“Vital Signs,” a popular column featured in Discover Magazine, has long been a favorite of readers, showcasing, each month, fascinating new tales of strange illnesses and diseases that baffle doctors and elude diagnosis. Each tale is true and borders on the unbelievable. It’s no wonder that throughout the years the column has become an unofficial textbook for medical students, interns, doctors, and anyone interested in human illness and staying healthy. Now, physician and “Vital Signs” editor Robert Norman has compiled the very best of the series into an intriguing and suspenseful collection for fans and new readers alike. A young woman carries a baby that wasn’t her own—and wasn’t even a human; Aretha Franklin gives a physician the insight needed to save a life; a modern gynecologist faces an ancient disease. These cases and more, representing a wide variety of unique medical anomalies and life-or-death situations, bring readers to the front lines of the medical fray. Fans of hit medical dramas such as House MD will savor the opportunity to read of the real-life cases that puzzled doctors, the gripping detective work that ensued, and the completely unexpected, often life-saving diagnoses. Discover Magazine’s Vital Signs is a glimpse into the exciting work of real medical professionals, told from their perspective, and revealing that anything can happen in medicine. Readers will never look at a “routine check-up” the same again.
Author: Ann Reynolds
Release Date: 2009-08-04
A tie-in to the popular show by the same name collects stories about unsolved medical conundrums involving rare and bizarre symptoms, from a girl who is allergic to water and a person with a fake foreign accent syndrome to a wolf man and a man who appears to be turning into a tree. Original. TV tie-in.
Author: Stuart B. Mushlin
Publisher: Rutgers University Press
Release Date: 2017-03-23
Genre: Biography & Autobiography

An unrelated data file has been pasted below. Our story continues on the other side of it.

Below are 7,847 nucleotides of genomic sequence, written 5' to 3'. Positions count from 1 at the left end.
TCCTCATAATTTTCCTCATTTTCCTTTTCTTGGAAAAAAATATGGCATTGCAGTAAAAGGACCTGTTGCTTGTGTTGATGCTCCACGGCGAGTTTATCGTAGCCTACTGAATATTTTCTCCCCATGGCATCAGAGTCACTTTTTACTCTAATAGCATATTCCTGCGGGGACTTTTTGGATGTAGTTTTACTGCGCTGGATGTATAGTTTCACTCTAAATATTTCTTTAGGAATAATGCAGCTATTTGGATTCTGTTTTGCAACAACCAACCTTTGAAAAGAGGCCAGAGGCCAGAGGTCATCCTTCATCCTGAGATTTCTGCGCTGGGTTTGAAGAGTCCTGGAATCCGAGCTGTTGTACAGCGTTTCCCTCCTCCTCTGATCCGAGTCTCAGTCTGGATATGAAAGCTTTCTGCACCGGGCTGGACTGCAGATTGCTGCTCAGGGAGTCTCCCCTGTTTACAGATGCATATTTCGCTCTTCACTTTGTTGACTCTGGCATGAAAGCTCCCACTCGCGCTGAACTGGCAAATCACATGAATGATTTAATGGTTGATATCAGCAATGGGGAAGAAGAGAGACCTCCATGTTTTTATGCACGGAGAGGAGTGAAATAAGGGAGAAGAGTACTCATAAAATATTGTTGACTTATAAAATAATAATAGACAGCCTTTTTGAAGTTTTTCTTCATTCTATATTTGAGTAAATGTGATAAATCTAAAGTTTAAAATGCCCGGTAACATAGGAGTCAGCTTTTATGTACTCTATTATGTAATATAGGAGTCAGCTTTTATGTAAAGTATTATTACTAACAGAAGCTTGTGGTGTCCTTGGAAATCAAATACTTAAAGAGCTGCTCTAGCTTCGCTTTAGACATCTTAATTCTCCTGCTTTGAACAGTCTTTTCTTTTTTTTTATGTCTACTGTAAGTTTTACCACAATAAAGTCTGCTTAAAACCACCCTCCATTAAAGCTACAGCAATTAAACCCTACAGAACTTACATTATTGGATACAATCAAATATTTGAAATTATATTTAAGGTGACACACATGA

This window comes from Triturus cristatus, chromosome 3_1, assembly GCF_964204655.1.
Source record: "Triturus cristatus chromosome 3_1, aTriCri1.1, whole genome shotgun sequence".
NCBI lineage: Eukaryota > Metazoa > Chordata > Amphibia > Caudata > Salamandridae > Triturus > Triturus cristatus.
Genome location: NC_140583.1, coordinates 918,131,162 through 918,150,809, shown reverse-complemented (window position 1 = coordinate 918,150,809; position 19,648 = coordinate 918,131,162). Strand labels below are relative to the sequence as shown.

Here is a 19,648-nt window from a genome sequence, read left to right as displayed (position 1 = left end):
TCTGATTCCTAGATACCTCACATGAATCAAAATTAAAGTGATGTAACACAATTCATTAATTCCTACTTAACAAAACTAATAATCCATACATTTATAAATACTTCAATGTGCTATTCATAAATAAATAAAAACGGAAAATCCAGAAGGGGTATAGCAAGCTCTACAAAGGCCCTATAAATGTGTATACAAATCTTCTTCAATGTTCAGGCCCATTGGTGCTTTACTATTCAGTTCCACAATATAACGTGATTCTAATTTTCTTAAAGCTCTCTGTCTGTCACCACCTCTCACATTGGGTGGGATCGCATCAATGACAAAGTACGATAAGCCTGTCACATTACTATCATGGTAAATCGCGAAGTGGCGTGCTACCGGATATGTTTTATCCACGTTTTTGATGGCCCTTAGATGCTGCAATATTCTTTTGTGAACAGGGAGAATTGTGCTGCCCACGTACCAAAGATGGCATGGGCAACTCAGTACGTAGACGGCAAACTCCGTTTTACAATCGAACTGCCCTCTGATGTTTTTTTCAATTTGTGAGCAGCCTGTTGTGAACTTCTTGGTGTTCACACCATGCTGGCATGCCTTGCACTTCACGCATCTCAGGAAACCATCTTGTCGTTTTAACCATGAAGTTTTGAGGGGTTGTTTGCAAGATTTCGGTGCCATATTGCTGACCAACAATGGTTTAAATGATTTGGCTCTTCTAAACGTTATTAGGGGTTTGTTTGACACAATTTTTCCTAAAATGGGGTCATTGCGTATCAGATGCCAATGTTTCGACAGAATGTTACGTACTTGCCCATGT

With over forty years of experience as a sought after diagnostician, Dr. Stuart Mushlin has cracked his share of medical mysteries, ones in which there are bigger gambles than playing the ponies at the track. Some of his patients show up with puzzling symptoms, calling for savvy medical detective work. Others seem to present cut-and-dry cases, but they turn out to be suffering from rare or serious conditions. In Playing the Ponies and Other Medical Mysteries Solved, Dr. Mushlin shares some of the most intriguing cases he has encountered, revealing the twists and turns of each patient’s diagnosis and treatment process. Along the way, he imparts the secrets to his success as a medical detective—not specialized high-tech equipment, but time-honored techniques like closely observing, touching, and listening to patients. He also candidly describes cases where he got things wrong, providing readers with honest insights into both the joys and dilemmas of his job. Dr. Mushlin does not just treat diseases; he treats people. And this is not just a book about the ailments he diagnosed; it is also about the scared, uncertain, ailing individuals he helped in the process. Filled with real-life medical stories you’ll have to read to believe, Playing the Ponies is both a suspenseful page-turner and a heartfelt reflection on a life spent caring for patients.